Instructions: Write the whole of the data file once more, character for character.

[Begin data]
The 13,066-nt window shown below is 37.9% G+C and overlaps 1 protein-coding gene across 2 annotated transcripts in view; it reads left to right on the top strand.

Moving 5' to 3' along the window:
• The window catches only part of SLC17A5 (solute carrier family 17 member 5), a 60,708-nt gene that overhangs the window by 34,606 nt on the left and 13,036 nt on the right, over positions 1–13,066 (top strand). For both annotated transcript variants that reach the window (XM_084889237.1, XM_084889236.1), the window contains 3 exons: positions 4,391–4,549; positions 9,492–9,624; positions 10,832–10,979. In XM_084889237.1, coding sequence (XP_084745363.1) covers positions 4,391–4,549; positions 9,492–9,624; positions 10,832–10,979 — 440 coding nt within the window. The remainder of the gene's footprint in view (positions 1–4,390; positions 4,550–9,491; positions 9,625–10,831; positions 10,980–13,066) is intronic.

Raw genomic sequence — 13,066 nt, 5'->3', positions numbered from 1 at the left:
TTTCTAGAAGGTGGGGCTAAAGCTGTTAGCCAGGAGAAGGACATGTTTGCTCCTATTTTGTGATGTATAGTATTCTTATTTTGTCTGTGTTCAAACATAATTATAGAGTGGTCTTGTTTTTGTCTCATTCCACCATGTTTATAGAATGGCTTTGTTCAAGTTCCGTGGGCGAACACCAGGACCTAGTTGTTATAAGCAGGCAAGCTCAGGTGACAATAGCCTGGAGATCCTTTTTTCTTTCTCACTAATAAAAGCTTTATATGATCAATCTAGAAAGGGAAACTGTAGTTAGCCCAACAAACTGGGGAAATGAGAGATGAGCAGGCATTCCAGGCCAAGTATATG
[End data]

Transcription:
The 13,066-nt window shown below is 37.9% G+C and overlaps 1 protein-coding gene across 2 annotated transcripts in view; it reads left to right on the top strand.

Moving 5' to 3' along the window:
• The window catches only part of SLC17A5 (solute carrier family 17 member 5), a 60,708-nt gene that overhangs the window by 34,606 nt on the left and 13,036 nt on the right, over positions 1–13,066 (top strand). For both annotated transcript variants that reach the window (XM_084889237.1, XM_084889236.1), the window contains 3 exons: positions 4,391–4,549; positions 9,492–9,624; positions 10,832–10,979. In XM_084889237.1, coding sequence (XP_084745363.1) covers positions 4,391–4,549; positions 9,492–9,624; positions 10,832–10,979 — 440 coding nt within the window. The remainder of the gene's footprint in view (positions 1–4,390; positions 4,550–9,491; positions 9,625–10,831; positions 10,980–13,066) is intronic.

Raw genomic sequence — 13,066 nt, 5'->3', positions numbered from 1 at the left:
TTTCTAGAAGGTGGGGCTAAAGCTGTTAGCCAGGAGAAGGACATGTTTGCTCCTATTTTGTGATGTATAGTATTCTTATTTTGTCTGTGTTCAAACATAATTATAGAGTGGTCTTGTTTTTGTCTCATTCCACCATGTTTATAGAATGGCTTTGTTCAAGTTCCGTGGGCGAACACCAGGACCTAGTTGTTATAAGCAGGCAAGCTCAGGTGACAATAGCCTGGAGATCCTTTTTTCTTTCTCACTAATAAAAGCTTTATATGATCAATCTAGAAAGGGAAACTGTAGTTAGCCCAACAAACTGGGGAAATGAGAGATGAGCAGGCATTCCAGGCCAAGTATATG